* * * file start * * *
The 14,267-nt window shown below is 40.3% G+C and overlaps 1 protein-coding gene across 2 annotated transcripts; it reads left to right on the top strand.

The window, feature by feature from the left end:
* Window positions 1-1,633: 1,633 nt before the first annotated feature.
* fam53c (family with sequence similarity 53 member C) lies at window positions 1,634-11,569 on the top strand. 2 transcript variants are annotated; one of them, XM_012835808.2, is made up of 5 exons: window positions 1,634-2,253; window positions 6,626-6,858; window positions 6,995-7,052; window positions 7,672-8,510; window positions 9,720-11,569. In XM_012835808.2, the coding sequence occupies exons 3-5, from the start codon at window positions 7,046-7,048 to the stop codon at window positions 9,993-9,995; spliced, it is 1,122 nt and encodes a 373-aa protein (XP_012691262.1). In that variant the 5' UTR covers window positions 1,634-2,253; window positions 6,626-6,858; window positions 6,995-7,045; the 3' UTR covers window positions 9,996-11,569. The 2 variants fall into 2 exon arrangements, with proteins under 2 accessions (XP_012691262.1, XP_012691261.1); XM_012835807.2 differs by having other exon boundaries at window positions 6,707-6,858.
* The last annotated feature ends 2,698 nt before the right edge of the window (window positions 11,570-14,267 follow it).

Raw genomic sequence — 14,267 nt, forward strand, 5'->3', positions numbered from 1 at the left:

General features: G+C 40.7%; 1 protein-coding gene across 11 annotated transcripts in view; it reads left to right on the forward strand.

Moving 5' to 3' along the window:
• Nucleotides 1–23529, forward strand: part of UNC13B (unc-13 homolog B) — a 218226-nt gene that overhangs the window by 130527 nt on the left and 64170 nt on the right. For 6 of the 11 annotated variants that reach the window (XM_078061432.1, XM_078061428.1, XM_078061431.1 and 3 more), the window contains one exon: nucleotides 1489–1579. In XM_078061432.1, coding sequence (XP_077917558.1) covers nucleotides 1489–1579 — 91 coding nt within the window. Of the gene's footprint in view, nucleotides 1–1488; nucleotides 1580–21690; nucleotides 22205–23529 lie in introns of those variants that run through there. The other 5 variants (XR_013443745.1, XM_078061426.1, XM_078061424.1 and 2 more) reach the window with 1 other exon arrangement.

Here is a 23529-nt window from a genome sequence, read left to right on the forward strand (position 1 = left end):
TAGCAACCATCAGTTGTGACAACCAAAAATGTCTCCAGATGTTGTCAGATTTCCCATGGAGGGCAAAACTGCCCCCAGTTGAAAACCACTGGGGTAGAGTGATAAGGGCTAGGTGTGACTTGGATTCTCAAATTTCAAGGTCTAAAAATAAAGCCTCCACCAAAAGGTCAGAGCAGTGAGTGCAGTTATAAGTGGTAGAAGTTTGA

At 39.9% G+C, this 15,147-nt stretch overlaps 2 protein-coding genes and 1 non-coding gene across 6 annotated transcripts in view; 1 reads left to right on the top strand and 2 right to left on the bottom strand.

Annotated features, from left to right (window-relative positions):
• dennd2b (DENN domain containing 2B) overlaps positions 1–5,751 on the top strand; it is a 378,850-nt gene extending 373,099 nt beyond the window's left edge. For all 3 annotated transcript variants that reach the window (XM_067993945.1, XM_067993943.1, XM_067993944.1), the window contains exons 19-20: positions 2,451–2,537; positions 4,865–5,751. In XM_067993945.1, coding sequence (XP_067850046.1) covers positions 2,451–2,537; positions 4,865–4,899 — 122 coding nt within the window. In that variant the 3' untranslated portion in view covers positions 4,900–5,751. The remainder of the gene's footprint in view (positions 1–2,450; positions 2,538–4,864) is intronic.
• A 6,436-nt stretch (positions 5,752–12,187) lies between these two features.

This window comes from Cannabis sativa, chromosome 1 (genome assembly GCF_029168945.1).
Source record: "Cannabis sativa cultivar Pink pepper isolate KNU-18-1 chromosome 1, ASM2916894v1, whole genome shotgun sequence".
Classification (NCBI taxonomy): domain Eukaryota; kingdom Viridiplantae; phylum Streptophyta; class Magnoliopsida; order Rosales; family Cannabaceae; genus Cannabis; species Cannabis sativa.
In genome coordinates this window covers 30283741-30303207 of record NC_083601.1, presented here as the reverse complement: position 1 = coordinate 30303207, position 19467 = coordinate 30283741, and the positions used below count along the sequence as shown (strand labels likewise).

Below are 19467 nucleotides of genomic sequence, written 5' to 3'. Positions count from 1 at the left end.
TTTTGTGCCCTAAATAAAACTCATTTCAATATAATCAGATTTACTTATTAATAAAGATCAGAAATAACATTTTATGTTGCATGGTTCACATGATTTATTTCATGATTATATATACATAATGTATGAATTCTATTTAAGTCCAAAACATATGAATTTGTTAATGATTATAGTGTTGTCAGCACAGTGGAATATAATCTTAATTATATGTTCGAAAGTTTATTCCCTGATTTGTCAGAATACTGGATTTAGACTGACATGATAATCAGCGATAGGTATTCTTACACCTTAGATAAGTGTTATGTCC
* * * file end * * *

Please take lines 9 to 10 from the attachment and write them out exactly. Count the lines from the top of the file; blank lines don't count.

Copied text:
• Nucleotides 1–23529, forward strand: part of UNC13B (unc-13 homolog B) — a 218226-nt gene that overhangs the window by 130527 nt on the left and 64170 nt on the right. For 6 of the 11 annotated variants that reach the window (XM_078061432.1, XM_078061428.1, XM_078061431.1 and 3 more), the window contains one exon: nucleotides 1489–1579. In XM_078061432.1, coding sequence (XP_077917558.1) covers nucleotides 1489–1579 — 91 coding nt within the window. Of the gene's footprint in view, nucleotides 1–1488; nucleotides 1580–21690; nucleotides 22205–23529 lie in introns of those variants that run through there. The other 5 variants (XR_013443745.1, XM_078061426.1, XM_078061424.1 and 2 more) reach the window with 1 other exon arrangement.

Here is a 23529-nt window from a genome sequence, read left to right on the forward strand (position 1 = left end):